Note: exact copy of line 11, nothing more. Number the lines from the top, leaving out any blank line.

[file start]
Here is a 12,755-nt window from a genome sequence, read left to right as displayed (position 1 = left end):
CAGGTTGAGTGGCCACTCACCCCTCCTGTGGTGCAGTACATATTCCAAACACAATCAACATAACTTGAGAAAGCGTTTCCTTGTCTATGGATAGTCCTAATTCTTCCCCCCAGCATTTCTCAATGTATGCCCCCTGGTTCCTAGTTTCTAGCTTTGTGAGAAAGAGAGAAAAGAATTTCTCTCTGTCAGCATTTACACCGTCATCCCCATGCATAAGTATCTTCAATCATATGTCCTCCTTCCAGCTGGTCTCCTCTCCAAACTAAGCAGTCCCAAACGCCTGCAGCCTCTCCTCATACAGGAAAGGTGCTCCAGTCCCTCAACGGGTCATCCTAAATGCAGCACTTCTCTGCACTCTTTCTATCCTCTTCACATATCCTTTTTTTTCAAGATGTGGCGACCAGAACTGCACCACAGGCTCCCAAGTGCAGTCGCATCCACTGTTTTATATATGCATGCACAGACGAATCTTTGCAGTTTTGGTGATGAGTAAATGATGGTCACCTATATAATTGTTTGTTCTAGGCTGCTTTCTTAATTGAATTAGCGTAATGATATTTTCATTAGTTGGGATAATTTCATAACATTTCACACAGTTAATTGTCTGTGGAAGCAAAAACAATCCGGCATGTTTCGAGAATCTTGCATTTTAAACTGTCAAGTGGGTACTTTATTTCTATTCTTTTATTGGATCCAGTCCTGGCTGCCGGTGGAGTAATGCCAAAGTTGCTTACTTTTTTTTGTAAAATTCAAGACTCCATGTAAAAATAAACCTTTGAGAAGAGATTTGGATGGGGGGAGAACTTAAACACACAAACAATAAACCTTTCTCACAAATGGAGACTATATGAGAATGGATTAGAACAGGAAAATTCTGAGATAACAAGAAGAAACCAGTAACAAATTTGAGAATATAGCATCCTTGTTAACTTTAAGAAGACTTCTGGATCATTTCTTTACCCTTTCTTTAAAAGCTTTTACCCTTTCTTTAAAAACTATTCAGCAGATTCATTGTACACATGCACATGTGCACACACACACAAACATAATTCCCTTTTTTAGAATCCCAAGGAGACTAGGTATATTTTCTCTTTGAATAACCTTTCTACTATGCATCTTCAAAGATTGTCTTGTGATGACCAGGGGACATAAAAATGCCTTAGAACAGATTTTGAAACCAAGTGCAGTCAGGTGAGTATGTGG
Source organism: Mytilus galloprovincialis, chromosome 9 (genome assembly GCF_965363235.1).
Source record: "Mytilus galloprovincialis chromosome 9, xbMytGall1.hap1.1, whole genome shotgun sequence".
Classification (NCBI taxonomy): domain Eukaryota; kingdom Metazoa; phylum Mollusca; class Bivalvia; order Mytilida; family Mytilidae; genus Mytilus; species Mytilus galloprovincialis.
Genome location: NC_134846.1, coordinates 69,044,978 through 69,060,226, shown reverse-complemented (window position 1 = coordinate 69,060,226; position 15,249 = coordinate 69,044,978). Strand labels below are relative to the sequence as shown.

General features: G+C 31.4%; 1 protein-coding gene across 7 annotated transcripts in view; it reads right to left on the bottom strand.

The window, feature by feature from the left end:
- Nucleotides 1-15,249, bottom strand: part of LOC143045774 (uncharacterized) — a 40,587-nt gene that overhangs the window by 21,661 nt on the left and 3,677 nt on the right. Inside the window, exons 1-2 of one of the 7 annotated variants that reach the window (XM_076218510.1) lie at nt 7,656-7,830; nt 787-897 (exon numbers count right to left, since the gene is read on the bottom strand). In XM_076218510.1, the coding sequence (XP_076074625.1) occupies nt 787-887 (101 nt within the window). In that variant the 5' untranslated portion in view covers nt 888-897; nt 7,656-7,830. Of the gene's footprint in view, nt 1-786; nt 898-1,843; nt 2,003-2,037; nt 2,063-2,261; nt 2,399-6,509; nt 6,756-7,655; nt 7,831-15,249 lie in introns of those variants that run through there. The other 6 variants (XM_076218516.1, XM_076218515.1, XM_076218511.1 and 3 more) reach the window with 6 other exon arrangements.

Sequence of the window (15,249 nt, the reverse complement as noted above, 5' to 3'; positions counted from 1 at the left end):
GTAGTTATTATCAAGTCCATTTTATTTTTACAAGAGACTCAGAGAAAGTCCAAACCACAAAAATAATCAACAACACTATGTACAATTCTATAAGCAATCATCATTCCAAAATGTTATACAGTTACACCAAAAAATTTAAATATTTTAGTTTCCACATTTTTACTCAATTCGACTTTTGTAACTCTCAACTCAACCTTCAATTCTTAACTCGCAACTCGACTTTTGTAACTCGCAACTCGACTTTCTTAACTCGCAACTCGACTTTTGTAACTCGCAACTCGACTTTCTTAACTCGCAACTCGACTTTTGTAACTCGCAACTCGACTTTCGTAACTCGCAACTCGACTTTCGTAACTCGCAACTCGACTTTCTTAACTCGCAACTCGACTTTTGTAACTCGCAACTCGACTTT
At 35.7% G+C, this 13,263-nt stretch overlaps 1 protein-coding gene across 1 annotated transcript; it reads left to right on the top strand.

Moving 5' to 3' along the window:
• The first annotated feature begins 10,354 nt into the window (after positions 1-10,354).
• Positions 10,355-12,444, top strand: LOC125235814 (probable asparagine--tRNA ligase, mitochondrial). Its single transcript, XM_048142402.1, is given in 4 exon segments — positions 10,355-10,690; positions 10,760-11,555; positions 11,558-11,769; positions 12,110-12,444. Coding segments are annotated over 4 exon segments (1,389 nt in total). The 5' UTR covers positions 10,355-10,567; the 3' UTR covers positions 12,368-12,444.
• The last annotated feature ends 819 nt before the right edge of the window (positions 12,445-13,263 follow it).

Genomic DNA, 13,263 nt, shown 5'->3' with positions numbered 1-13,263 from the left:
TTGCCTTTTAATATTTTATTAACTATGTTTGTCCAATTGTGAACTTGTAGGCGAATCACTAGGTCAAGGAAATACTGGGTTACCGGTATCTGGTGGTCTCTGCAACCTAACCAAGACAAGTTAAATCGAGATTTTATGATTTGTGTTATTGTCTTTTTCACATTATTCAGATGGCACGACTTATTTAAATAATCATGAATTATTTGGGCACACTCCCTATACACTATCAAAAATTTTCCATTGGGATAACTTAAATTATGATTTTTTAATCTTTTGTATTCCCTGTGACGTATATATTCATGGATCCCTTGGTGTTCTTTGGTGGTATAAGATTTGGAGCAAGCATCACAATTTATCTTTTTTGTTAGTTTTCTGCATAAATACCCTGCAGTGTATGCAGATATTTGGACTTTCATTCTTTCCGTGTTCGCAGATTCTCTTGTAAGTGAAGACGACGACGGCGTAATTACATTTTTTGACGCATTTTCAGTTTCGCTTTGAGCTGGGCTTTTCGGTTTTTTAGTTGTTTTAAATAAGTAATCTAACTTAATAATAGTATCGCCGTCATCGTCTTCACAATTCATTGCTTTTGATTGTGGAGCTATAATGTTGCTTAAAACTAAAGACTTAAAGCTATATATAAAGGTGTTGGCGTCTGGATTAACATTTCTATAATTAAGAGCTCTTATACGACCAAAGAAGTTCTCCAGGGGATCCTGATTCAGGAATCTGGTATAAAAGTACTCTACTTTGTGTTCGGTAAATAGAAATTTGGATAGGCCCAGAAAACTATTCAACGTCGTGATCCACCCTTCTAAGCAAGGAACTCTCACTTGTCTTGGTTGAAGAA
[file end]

GTAGTTATTATCAAGTCCATTTTATTTTTACAAGAGACTCAGAGAAAGTCCAAACCACAAAAATAATCAACAACACTATGTACAATTCTATAAGCAATCATCATTCCAAAATGTTATACAGTTACACCAAAAAATTTAAATATTTTAGTTTCCACATTTTTACTCAATTCGACTTTTGTAACTCTCAACTCAACCTTCAATTCTTAACTCGCAACTCGACTTTTGTAACTCGCAACTCGACTTTCTTAACTCGCAACTCGACTTTTGTAACTCGCAACTCGACTTTCTTAACTCGCAACTCGACTTTTGTAACTCGCAACTCGACTTTCGTAACTCGCAACTCGACTTTCGTAACTCGCAACTCGACTTTCTTAACTCGCAACTCGACTTTTGTAACTCGCAACTCGACTTT